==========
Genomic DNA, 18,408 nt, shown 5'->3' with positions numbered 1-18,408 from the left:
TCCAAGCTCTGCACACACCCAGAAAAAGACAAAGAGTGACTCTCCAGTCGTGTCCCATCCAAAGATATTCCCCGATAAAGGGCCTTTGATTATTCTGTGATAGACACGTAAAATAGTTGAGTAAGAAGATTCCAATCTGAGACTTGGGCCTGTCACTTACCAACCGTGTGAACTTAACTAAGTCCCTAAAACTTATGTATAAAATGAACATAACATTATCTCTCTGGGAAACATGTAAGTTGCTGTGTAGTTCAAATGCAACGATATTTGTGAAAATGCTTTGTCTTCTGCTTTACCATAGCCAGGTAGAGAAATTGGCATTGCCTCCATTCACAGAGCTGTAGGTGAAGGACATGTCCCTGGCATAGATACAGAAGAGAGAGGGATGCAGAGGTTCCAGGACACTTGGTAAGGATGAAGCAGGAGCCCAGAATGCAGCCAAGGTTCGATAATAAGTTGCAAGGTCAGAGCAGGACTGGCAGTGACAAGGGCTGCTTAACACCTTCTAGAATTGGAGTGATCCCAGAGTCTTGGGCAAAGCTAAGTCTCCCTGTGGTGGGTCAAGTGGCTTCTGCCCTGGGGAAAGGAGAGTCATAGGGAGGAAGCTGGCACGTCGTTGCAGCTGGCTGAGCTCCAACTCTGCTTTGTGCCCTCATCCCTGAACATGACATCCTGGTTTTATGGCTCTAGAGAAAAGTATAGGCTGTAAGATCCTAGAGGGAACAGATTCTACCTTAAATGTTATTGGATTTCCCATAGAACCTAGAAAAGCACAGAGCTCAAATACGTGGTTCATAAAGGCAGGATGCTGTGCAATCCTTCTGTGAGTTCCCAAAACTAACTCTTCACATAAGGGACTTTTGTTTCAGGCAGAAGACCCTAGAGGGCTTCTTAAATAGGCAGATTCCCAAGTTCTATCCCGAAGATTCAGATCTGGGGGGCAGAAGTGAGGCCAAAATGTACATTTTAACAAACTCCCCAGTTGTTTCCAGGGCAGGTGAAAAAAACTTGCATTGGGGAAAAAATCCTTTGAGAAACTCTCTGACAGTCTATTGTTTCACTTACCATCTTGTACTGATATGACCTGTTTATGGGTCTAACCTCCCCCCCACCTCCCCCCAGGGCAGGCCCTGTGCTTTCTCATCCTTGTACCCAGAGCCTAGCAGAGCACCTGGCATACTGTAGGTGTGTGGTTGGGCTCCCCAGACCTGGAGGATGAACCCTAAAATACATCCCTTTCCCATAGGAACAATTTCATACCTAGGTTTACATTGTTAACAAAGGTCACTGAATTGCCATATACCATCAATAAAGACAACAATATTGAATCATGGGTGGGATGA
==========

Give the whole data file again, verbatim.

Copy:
Genomic DNA, 18,408 nt, shown 5'->3' with positions numbered 1-18,408 from the left:
TCCAAGCTCTGCACACACCCAGAAAAAGACAAAGAGTGACTCTCCAGTCGTGTCCCATCCAAAGATATTCCCCGATAAAGGGCCTTTGATTATTCTGTGATAGACACGTAAAATAGTTGAGTAAGAAGATTCCAATCTGAGACTTGGGCCTGTCACTTACCAACCGTGTGAACTTAACTAAGTCCCTAAAACTTATGTATAAAATGAACATAACATTATCTCTCTGGGAAACATGTAAGTTGCTGTGTAGTTCAAATGCAACGATATTTGTGAAAATGCTTTGTCTTCTGCTTTACCATAGCCAGGTAGAGAAATTGGCATTGCCTCCATTCACAGAGCTGTAGGTGAAGGACATGTCCCTGGCATAGATACAGAAGAGAGAGGGATGCAGAGGTTCCAGGACACTTGGTAAGGATGAAGCAGGAGCCCAGAATGCAGCCAAGGTTCGATAATAAGTTGCAAGGTCAGAGCAGGACTGGCAGTGACAAGGGCTGCTTAACACCTTCTAGAATTGGAGTGATCCCAGAGTCTTGGGCAAAGCTAAGTCTCCCTGTGGTGGGTCAAGTGGCTTCTGCCCTGGGGAAAGGAGAGTCATAGGGAGGAAGCTGGCACGTCGTTGCAGCTGGCTGAGCTCCAACTCTGCTTTGTGCCCTCATCCCTGAACATGACATCCTGGTTTTATGGCTCTAGAGAAAAGTATAGGCTGTAAGATCCTAGAGGGAACAGATTCTACCTTAAATGTTATTGGATTTCCCATAGAACCTAGAAAAGCACAGAGCTCAAATACGTGGTTCATAAAGGCAGGATGCTGTGCAATCCTTCTGTGAGTTCCCAAAACTAACTCTTCACATAAGGGACTTTTGTTTCAGGCAGAAGACCCTAGAGGGCTTCTTAAATAGGCAGATTCCCAAGTTCTATCCCGAAGATTCAGATCTGGGGGGCAGAAGTGAGGCCAAAATGTACATTTTAACAAACTCCCCAGTTGTTTCCAGGGCAGGTGAAAAAAACTTGCATTGGGGAAAAAATCCTTTGAGAAACTCTCTGACAGTCTATTGTTTCACTTACCATCTTGTACTGATATGACCTGTTTATGGGTCTAACCTCCCCCCCACCTCCCCCCAGGGCAGGCCCTGTGCTTTCTCATCCTTGTACCCAGAGCCTAGCAGAGCACCTGGCATACTGTAGGTGTGTGGTTGGGCTCCCCAGACCTGGAGGATGAACCCTAAAATACATCCCTTTCCCATAGGAACAATTTCATACCTAGGTTTACATTGTTAACAAAGGTCACTGAATTGCCATATACCATCAATAAAGACAACAATATTGAATCATGGGTGGGATGA